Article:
Abortion stigma may be experienced both by those who undergo abortion and by those who provide it. The term ‘termination of pregnancy’ is often used instead of ‘abortion’ in UK guidelines and service provision. Yet little is known about how abortion providers view these terms and why they might choose one over the other when communicating with patients. Kavanagh and colleagues conducted a survey of 90 abortion providers in Scotland and 19 in-depth interviews at a single clinic site, exploring perceptions and usage of each term. Some 28% of surveyed abortion providers found the term ‘abortion’ distressing, which raises important questions about how providers perceive and deal with abortion stigma, and how their language choices might impact patient care and patient experience. See page 122
The impact of laws regulating abortion provision in the USA
In the USA, Targeted Regulation of Abortion Providers (TRAP) legislation is common and can impose extensive and sometimes costly requirements on abortion providers and facilities, potentially leading to barriers to care. Austin and Harper conducted a systematic review of the literature on TRAP laws and their impact on abortion trends and women’s health. Only six studies met their rigorous inclusion criteria and the designs and measured outcomes varied, making comparison difficult. Nevertheless, there was evidence that some of the laws may be associated with reductions in abortion rates in certain states. Further research is needed to gain better understanding of the impact of TRAP laws on women’s health outcomes.
In their accompanying Commentary, Liang and Acharya make the important point that TRAP laws, whether or not known by that acronym, are not solely a US phenomenon and that the impact of legislative restrictions on abortion services elsewhere should also be investigated. They conclude that as abortion is known to be safe in deregulated settings, it is very unlikely that extensive regulation, as seen in TRAP laws, will be found to have any beneficial impact on women’s health. See pages 128 and 134
Telephone counselling for subdermal implants and IUC
This Better Way of Working article describes a trial of a telephone counselling clinic as an alternative to in-clinic counselling for women interested in a subdermal implant or IUC. Patients who completed feedback stated that telephone counselling was convenient, that they felt equipped with knowledge and prepared for their procedure, and would recommend the service to a friend. Practitioners also supported this change and contributed useful suggestions for improving the patient experience, including identifying situations in which a telephone appointment might not be appropriate. See page 136
The personal impact of a newspaper ’sting' operation
In 2012 consultant gynaecologist Claudine Domoney and two other doctors found themselves the subjects of a newspaper article alleging that they were prepared to offer illegal gender-selective abortions. In an interview with Dr Kate Womersley, Ms Domoney describes her reactions to the article and the surrounding furore, and her experience of the pressure of subsequent tribunal hearings. While ultimately exonerated and able to return to full medical practice, she is only too aware of the stress that other doctors who do not have the benefits of an established career, seniority and strong support from colleagues must go through in similar circumstances. She is particularly concerned by the ongoing case of Dr Hadiza Bawa-Garba, a paediatric trainee found guilty of manslaughter, who lacked the support structures from which Ms Domoney benefitted. See page 139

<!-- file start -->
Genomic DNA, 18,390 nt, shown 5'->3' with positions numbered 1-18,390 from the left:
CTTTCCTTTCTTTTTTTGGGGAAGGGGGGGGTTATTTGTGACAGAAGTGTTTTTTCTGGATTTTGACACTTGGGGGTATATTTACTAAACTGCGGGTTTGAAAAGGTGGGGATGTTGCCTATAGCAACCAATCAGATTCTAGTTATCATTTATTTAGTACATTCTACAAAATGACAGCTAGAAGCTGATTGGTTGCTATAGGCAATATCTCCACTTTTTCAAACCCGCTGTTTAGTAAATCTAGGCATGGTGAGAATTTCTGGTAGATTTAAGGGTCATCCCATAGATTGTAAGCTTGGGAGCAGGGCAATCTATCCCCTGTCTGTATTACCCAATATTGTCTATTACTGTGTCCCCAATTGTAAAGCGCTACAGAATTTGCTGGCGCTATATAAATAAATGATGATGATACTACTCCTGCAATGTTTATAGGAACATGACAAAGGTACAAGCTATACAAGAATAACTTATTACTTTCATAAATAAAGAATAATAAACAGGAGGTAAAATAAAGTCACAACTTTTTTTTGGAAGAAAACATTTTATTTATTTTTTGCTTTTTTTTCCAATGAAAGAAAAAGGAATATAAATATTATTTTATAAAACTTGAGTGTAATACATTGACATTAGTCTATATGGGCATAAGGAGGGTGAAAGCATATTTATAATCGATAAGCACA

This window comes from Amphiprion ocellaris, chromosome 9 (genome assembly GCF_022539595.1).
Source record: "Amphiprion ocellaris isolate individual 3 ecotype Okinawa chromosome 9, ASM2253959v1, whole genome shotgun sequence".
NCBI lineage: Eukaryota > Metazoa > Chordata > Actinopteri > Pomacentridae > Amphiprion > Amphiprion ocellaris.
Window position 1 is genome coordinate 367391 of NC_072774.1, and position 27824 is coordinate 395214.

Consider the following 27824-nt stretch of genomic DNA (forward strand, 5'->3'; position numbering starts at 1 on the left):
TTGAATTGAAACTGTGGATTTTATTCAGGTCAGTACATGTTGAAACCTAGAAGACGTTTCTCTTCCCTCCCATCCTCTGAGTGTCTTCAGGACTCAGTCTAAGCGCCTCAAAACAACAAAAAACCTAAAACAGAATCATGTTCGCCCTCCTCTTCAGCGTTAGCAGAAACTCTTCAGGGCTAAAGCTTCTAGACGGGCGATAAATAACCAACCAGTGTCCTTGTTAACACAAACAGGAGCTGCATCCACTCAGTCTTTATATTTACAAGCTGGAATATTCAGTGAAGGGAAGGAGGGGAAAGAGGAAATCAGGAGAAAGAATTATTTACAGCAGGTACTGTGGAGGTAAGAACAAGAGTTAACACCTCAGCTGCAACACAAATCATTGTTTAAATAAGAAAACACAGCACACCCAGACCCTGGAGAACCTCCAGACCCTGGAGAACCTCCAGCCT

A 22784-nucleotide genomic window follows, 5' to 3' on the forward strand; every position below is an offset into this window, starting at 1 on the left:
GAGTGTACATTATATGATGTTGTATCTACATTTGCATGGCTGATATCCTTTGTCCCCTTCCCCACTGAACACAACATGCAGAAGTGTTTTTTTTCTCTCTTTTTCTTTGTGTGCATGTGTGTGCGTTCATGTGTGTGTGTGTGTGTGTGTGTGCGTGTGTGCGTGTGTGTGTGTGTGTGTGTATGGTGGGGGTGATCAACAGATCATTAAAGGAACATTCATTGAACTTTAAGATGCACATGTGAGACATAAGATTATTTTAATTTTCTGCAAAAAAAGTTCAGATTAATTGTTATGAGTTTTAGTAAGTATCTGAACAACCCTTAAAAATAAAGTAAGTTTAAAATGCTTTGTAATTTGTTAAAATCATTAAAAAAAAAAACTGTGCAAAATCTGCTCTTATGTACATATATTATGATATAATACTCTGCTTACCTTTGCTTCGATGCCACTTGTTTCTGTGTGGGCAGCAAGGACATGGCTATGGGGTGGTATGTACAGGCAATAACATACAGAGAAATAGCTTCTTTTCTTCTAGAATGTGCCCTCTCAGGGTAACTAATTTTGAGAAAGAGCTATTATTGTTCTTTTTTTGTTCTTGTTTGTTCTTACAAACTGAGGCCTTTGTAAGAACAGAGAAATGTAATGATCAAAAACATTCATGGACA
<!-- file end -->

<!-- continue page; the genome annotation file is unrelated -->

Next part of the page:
Sexual and reproductive health and rights: a major goal for developing countries
In their Personal View article, Sundewall and Poku face the fact that the targets of the 2030 Sustainable Development Goals that were adopted by the United Nations in 2015 are likely to be commitments that are aspirational rather than compulsory. They argue that one of the most far-reaching and indeed sustainable investments that could be salvaged for improving health in developing countries would be a concerted effort to improve sexual and reproductive health and rights (SRHR), the concept of human rights applied to sexuality and reproduction. In numerous examples they show how such rights could be implemented, and at low cost. The establishment of Universal Health Coverage as a human right would facilitate promotion of SRHR in countries where the introduction of such rights has traditionally met resistance. This is a thought-provoking article that will repay being read in detail. See page 142
Continual honing of listening and reflective skills benefits practice
The importance of listening to patients and really hearing what they are saying is highlighted in this issue’s Person in Practice column. Investigating a patient complaint led Abi Berger to reflect on how the case evolved, and how her reflections continue to influence her practice. Since healthcare professionals must now include evidence of reflection in their appraisal portfolios, she reminds us that even experienced practitioners may be able to learn lessons from younger colleagues, who become accustomed to reflecting on practice early in their training, and as a consequence are more comfortable with this important skill. See page 144
Venus has been busy once again, scouring the scientific literature to find articles that journal readers might not have encountered in their general reading. Two findings with wide-reaching implications for SRH practice are that there are definite cost savings associated with the early diagnosis of HIV, and evidence from a systematic review that non-rifamycin antibiotics do not interfere with the action of combined hormonal contraceptives. Three items focus on women’s general wellbeing, including ensuring that menopause-related challenges are accounted for in the workplace, raising awareness that lifestyle choices can impact on female sexual wellbeing, and finally that a cup of herbal tea can ease mastalgia. See page 152
Funding This research received no specific grant from any funding agency in the public, commercial or not-for-profit sectors.
Competing interests None declared.
Patient consent Not required.
Provenance and peer review Commissioned; internally peer reviewed.